USDA National Wildlife Research Center Symposia


Date of this Version

December 1997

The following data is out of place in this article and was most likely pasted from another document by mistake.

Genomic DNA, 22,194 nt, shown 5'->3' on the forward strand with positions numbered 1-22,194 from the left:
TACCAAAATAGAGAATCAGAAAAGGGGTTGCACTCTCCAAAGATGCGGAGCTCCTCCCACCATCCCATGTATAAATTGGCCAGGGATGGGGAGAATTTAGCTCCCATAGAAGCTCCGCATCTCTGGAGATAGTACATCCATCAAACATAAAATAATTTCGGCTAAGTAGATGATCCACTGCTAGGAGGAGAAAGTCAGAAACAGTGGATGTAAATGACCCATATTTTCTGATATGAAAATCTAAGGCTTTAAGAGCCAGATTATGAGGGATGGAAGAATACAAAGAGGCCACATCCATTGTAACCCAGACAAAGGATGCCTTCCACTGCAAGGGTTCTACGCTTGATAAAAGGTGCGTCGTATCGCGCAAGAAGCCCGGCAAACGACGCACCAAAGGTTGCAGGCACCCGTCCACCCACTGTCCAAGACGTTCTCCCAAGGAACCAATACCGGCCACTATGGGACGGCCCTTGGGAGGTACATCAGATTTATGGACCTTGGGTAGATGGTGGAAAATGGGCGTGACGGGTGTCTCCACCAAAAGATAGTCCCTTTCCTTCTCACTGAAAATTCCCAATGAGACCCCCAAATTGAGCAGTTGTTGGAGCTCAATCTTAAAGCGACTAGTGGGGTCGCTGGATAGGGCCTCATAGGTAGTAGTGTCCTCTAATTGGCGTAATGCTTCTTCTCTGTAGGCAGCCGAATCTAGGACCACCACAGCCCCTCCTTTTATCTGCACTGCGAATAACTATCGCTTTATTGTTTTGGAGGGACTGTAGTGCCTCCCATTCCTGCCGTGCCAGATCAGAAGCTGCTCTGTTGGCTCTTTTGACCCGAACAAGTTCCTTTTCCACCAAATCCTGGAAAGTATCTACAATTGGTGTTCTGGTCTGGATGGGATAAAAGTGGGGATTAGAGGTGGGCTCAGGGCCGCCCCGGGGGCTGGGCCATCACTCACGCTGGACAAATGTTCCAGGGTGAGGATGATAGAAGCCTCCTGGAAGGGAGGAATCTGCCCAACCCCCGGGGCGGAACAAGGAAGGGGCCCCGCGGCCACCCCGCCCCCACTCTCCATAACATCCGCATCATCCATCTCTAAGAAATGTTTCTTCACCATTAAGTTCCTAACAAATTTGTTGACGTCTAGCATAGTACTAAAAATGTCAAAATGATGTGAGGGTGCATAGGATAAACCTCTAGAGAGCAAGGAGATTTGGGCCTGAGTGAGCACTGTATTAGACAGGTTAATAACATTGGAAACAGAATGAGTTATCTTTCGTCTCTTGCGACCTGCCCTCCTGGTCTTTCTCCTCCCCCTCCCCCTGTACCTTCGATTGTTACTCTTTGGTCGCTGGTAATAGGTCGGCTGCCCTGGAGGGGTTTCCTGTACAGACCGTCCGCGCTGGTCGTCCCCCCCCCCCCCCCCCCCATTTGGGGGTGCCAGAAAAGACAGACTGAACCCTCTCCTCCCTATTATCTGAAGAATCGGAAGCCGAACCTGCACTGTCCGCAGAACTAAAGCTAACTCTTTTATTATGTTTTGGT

Double-crested cormorants (Phalacrocorax auritus) are receiving increasing attention in North America because of depredations at aquaculture facilities and alleged impacts on sport and commercial fisheries. We obtained recent (most since 1994) estimates for the number of nesting double-crested cormorants in the United States and Canada from published references and by conducting telephone interviews with State and Provincial biologists. Using published data, we also determined annual rates of change in the number of cormorants since about 1990. The estimated minimum number of nesting pairs (colonies) of double-crested cormorants was 372,000 (852). Most cormorants nested in the Interior region (68 percent). Overall, double-crested cormorants increased about 2.6 percent annually during the early 1990’s. The greatest decline (&#;7.9-percent annual change) was in the West Coast–Alaska region. The greatest increase (6.0-percent annual change) was for the Interior region. The increase there was primarily a consequence of a 22-percent annual increase in Ontario and U.S. States bordering the Great Lakes. These baseline population data are essential for monitoring trends in nesting populations and for developing informed management decisions. However, the completeness, quality, and timing of surveys varied substantially among jurisdictions. Population estimates and rates of change should, therefore, be used with caution. Methods and timing of future surveys should be coordinated among political jurisdictions (at least within regions) to improve accuracy of estimates and allow more meaningful comparisons of population status.

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